Why 100Mbps is not enough

Malcolm Turnbull has made a fair criticism of the proposed Australian National Broadband Network; 100Mbps of FTTH. Fibre To The Home. He says the Government is asserting commercially viability when they haven’t yet done the feasibility study. The best approach, Turnbull says, is to work out what speeds are feasible at what costs and from that, forecast the demand. And I would agree with Malcolm if 100Mbps broadband delivered the same services that we get from 1Mbps. However, that infrastructure is going to lead to new applications, not just faster uses of existing applications. That makes accurately forecasting demand impossible. The normal Australian approach is to be prudent and wait until everyone else has taken the risks. But because we are so remote, and because the internet reduces this remoteness, it’s a ‘good’ risk to take as a country. No other investment has the capacity to so drastically affect our future balance of trade.

I also read Paul Murray in the West Australian voicing sensible concerns in strident tones. He quotes a “some experts” forecast of $150/month for super-fast broadband and asks this question: “what do we get from this other than faster downloads in our homes for mainly entertainment purposes?” This is a valid question. You can stream video at 10Mbps; why do you need 100? Yes, people now have bigger screens and that will require more bandwidth but I don’t believe that streaming today’s internet content on to bigger screens is a strong justification for a $43B investment.

The difference between the Internet on dial-up and the Internet on 1Mbps was CONTENT. And CONTENT will be the difference between 1Mbps and 100Mbps. As soon as the bandwidth allowed for it, we got Skype. We got Napster and Bit Torrent. And we got YouTube. These products did not exist before broadband. Some were not foreseen. First comes the bandwidth, then comes the content that gives people a reason to use the bandwidth. When enough people start using the new applications you get the new business models and the social change that justify the costs.

At 100Mbps we will see some applications completely different to what we currently have. I’ve written before about how faster broadband and processors are going to deliver incredibly compelling experiences that blur the lines between reality and imagination.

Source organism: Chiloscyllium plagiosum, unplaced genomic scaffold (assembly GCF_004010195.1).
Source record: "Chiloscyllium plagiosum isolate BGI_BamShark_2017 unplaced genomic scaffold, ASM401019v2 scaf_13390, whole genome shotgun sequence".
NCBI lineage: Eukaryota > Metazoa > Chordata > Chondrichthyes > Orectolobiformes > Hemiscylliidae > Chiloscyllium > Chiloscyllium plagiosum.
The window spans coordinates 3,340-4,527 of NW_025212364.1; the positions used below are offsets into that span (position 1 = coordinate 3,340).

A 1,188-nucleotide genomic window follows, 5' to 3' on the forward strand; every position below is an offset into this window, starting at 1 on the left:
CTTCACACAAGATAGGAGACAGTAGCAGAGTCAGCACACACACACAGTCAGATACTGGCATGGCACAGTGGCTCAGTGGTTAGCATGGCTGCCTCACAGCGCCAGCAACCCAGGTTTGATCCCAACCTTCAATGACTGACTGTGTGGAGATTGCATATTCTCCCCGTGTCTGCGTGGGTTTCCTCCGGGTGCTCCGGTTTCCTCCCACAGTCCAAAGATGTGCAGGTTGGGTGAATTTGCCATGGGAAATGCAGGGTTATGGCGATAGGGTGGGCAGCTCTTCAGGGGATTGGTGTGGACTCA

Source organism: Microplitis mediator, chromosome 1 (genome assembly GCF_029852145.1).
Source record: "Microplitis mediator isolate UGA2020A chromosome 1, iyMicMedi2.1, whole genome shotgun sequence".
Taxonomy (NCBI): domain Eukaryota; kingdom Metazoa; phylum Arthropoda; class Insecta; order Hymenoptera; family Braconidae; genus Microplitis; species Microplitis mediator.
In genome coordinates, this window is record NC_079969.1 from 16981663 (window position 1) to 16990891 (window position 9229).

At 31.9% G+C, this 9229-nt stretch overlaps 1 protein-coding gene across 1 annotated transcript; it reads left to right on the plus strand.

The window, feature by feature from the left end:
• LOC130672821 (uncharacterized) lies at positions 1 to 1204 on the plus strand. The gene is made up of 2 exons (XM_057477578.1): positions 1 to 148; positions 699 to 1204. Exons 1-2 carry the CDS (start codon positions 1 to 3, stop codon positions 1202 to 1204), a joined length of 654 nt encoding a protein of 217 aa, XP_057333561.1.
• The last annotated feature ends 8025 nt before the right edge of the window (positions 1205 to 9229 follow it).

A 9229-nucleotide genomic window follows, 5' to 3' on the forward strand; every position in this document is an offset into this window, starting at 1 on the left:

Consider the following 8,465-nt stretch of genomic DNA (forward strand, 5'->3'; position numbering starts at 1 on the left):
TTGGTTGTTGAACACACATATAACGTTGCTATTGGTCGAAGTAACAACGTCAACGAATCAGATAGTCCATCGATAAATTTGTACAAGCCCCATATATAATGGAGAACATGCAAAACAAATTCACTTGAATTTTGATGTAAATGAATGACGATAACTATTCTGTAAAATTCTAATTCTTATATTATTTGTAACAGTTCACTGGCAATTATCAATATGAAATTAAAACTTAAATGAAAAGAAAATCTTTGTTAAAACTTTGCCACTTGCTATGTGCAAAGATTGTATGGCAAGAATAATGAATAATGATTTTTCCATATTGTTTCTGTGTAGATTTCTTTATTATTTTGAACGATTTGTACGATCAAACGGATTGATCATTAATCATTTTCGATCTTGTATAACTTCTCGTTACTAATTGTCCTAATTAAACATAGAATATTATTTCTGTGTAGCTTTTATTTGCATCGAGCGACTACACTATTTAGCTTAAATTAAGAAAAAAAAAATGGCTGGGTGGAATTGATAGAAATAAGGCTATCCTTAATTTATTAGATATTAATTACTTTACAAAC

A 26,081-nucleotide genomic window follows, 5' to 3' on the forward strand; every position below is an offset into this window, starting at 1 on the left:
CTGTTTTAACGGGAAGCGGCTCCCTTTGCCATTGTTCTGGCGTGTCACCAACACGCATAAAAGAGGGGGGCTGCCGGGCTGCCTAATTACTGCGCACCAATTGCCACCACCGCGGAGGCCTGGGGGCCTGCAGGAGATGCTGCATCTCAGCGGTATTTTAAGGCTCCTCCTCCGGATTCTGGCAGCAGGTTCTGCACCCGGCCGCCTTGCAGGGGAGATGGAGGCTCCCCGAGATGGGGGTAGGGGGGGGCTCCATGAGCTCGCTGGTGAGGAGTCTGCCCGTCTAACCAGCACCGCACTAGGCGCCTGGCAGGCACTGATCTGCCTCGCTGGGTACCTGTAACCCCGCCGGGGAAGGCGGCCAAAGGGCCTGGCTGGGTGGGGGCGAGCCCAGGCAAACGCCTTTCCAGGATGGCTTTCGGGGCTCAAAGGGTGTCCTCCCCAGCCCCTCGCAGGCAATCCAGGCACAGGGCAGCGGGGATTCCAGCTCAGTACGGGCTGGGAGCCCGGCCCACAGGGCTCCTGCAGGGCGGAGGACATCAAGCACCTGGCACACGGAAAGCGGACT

100Mbps will allow real-time processing of visual data. That’s not to be sniffed at. It will allow us to overlay video and the environment we live in. It will put realistic animated life-sized avatars in our lounge rooms. Those avatars will be real people in other parts of the world with whom we will have normal conversations.

Interactive video will immerse you convincingly in any landscape or fantasy world. The merging of animation and a real-life environment will allow your friends to appear in your lounge room, dance like Fred Astaire, remove their head from their shoulders, then turn themselves into flying donuts. Do you think that might represent a significant change in communication? Do you think that might suggest new ways of demonstrating and marketing products? 100Mbps would put us at the forefront of that development.

The difference between 1Mbps and 100Mbps is holograms. It’s the replacement of passive, 2D information with immersive 3D environments that connect people in compelling, real-time interactions. It will change our sexual behaviour, it will change our social behaviour and it will change the power structures in society. It’s ‘entertainment’ Paul, but not as we know it.

Three years after this network is constructed, 100Mbps will not be enough.

Image by Radioflyer



  1. I think you don’t understand that Fibre can be easily upgraded to already standardisted 1gbps and 10gbps. Just like Telstra pulled a software upgrade from their back pocket, increasing their network to 100mbps, so can Ruddnet.

  2. Good points. I would argue that YouTube was not only foreseen but inevitable. Even I was involved in discussions with the WA Department of Industry in 2003 and they had a strong interest in establishing a YouTube-like site. Unfortunately it came down to money.

  3. @Toast; you’re right, of course. Not suggesting the infrastructure will be redundant…
    @Skribe; I think what was not foreseen about YouTube was the shift away from a broadcast model to a social software model – people responding to each others’ videos and creating video conversation networks. Viral use of video was not foreseen. We have a way of socialising new technology in unexpected ways and some of those applications only show up when bandwidth allows.

  4. Viral videos should have been seen because viral videos existed long before YT. I used to receive plenty in my inbox each day – usually the same handful resent over and over again =). The innovations regarding video conversations were the embedding and video responses – but the rest of the social stuff wasn’t. It’s really just blog commenting, which predates YT by about half-a-decade. YT just made it easier to do stuff we were already doing or wanting to do but couldn’t due to lack of bandwidth. The idea itself was pretty obvious, just technically difficult to achieve.

  5. Wow, that was something. I’ve got goosebumps thinking about the new applications, and that was before I even thought about how they’ll affect my sexual behaviour. Heh.

    No, seriously, great thoughts.

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